ENTRIES TAGGED "publishers"

New life for used ebooks

Old ebooks and clever thinking can create new opportunities for publishers.

This post originally appeared on Joe Wikert’s Publishing 2020 Blog (“The Used Ebook Opportunity“). This version has been lightly edited.

Used Books by -Tripp-, on Flickr

I’ve got quite a few ebooks in two different accounts that I’ve read and will never read again. I’ll bet you do, too. In the print world, we’d pass those along to friends, resell them or donate them to the local library. Good luck doing any of those things with an ebook.

Once you buy an ebook, you’re pretty much stuck with it. That’s yet another reason why consumers want low ebook prices. Ebooks are lacking some of the basic features of a print book, so of course they should be lower-priced. I realize that’s not the only reason consumers want low ebook prices, but it’s definitely a contributing factor. I’d be willing to pay more for an ebook if I knew I could pass it along to someone else when I’m finished with it.

The opportunity in the used ebook market isn’t about higher prices, though. It’s about expanding the ebook ecosystem.

The used print book market helps with discovery and affordability. The publisher and author already got their share on the initial sale of that book. Although they may feel they’re losing the next sale, I’d argue that the content is reaching an audience that probably wouldn’t have paid for the original work anyway, even if the used book market didn’t exist.

Rather than looking at the used book world as an annoyance, it’s time for publishers to think about the opportunities it could present for ebooks. Read more…

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Top Stories: July 2-6, 2012

Top Stories: July 2-6, 2012

Reevaluating criticism of visualizations, why websites still matter, Amazon as friend and foe.

This week on O'Reilly: Andy Kirk made the case for open-minded criticism of visualizations, Brett Slatkin explained why you still need to own a website, and Greenleaf Book Group CEO Clint Greenleaf discussed the complicated relationship between publishers and Amazon.

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Amazon, ebooks and advertising

Amazon, ebooks and advertising

Amazon's adoption of ad-supported ebooks is shifting from possible to likely.

Amazon already sells ads on the Kindle. Joe Wikert explains why ad-supported ebooks are a logical next step for the company.

Comments: 6
The reinvention of the bookseller

The reinvention of the bookseller

Coffee shops were game changers for bookstores in the '90s. What's next?

Once booksellers accept the reality they can no longer just sell books, they can begin evolving into something dynamic and unique.

Comments: 2
Think of it like a political campaign: Baratunde Thurston's book marketing

Think of it like a political campaign: Baratunde Thurston's book marketing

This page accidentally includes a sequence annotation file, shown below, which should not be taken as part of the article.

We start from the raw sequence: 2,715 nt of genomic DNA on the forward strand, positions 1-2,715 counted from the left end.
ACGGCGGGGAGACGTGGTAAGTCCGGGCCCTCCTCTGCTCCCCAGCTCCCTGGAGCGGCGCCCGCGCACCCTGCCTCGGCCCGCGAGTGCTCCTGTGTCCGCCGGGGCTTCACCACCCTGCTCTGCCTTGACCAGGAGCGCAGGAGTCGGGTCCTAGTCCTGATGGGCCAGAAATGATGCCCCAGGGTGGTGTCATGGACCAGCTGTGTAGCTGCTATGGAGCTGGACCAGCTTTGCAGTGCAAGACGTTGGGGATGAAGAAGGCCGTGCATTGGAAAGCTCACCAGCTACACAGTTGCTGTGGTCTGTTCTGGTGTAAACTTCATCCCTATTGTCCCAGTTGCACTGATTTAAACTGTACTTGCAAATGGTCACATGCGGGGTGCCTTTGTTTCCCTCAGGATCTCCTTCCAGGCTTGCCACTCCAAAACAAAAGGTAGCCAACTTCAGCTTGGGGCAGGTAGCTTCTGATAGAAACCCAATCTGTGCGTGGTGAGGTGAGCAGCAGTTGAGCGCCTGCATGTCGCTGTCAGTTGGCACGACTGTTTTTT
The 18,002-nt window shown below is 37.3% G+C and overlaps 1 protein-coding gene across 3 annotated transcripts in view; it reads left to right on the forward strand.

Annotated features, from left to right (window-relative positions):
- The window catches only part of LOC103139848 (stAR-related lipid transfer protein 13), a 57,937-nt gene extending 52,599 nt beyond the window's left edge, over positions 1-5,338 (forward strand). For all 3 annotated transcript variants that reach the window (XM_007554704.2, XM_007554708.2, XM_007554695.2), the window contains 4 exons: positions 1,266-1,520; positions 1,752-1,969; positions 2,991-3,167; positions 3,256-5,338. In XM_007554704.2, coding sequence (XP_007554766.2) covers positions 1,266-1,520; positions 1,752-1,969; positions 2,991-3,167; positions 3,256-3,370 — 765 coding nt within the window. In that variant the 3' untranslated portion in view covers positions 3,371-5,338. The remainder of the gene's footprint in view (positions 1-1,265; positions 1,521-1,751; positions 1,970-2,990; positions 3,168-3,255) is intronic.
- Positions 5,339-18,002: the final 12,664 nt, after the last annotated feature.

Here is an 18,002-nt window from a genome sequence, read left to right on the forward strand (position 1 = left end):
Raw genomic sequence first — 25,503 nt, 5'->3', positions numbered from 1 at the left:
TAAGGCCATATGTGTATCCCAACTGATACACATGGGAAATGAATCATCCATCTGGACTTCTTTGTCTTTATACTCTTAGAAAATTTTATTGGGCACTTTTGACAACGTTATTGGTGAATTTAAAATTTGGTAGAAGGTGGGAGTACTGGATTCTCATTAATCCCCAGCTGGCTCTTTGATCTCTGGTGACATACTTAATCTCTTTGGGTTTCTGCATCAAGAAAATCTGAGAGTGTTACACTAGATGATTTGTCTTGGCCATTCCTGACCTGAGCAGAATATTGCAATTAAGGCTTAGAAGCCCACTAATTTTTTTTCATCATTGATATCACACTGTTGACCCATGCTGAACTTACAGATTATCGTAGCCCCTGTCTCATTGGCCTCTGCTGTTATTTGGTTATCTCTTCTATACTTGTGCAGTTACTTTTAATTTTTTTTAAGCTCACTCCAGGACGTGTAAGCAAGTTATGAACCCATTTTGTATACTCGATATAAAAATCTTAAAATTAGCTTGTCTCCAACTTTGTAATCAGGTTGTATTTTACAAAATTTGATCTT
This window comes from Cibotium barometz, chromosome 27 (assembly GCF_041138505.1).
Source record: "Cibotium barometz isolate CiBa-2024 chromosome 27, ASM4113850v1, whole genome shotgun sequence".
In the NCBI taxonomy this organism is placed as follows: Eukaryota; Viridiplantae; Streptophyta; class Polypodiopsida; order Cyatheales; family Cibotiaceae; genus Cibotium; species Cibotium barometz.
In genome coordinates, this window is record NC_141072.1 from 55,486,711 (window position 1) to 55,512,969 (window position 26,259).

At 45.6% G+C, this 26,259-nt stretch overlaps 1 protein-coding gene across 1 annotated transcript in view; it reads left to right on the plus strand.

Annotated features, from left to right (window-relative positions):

Inside the promotion of "How To Be Black."

Make it easy for people to help you — that’s a simple but oft-overlooked concept that author Baratunde Thurston says is essential to book marketing. He shares additional marketing tips and tools in this interview.

Comments: 4
Join us in celebrating International Day Against DRM

Join us in celebrating International Day Against DRM

Trust your customers to do the right thing and you'll earn their business.

A DRM-free world is one where retailers will find it much harder to create a monopolistic position that locks you into their device or format.

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State of the Computer Book Market, part 3: The Publishers

State of the Computer Book Market, part 3: The Publishers

A comparison of computer book publishers and imprints.

In this third installment of "State of the Computer Book Market," we look at how publishers fared in 2011 versus 2010.

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Top Stories: March 26-30, 2012

Top Stories: March 26-30, 2012

Designing data products, five tough health care lessons, lean startup for publishers.

This week on O'Reilly: We looked at a four-step approach for designing great data products, Andy Oram shared the lessons he's learned about health care, and we learned about a competitive advantage that publishers aren't seizing.

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Direct sales uncover hidden trends for publishers

Direct sales uncover hidden trends for publishers

Direct channels give publishers full access to their data streams.

A recent O'Reilly customer survey revealed unusual results (e.g. laptops/desktops remain popular ereading devices). These sorts of insights are made possible by O'Reilly's direct sales channel.

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It's time for a unified ebook format and the end of DRM

It's time for a unified ebook format and the end of DRM

Proprietary ebook formats and rights restrictions are holding consumers back.

The music industry has shown that you need to offer consumers a universal format and content without rights restrictions. So when will publishers pay attention?

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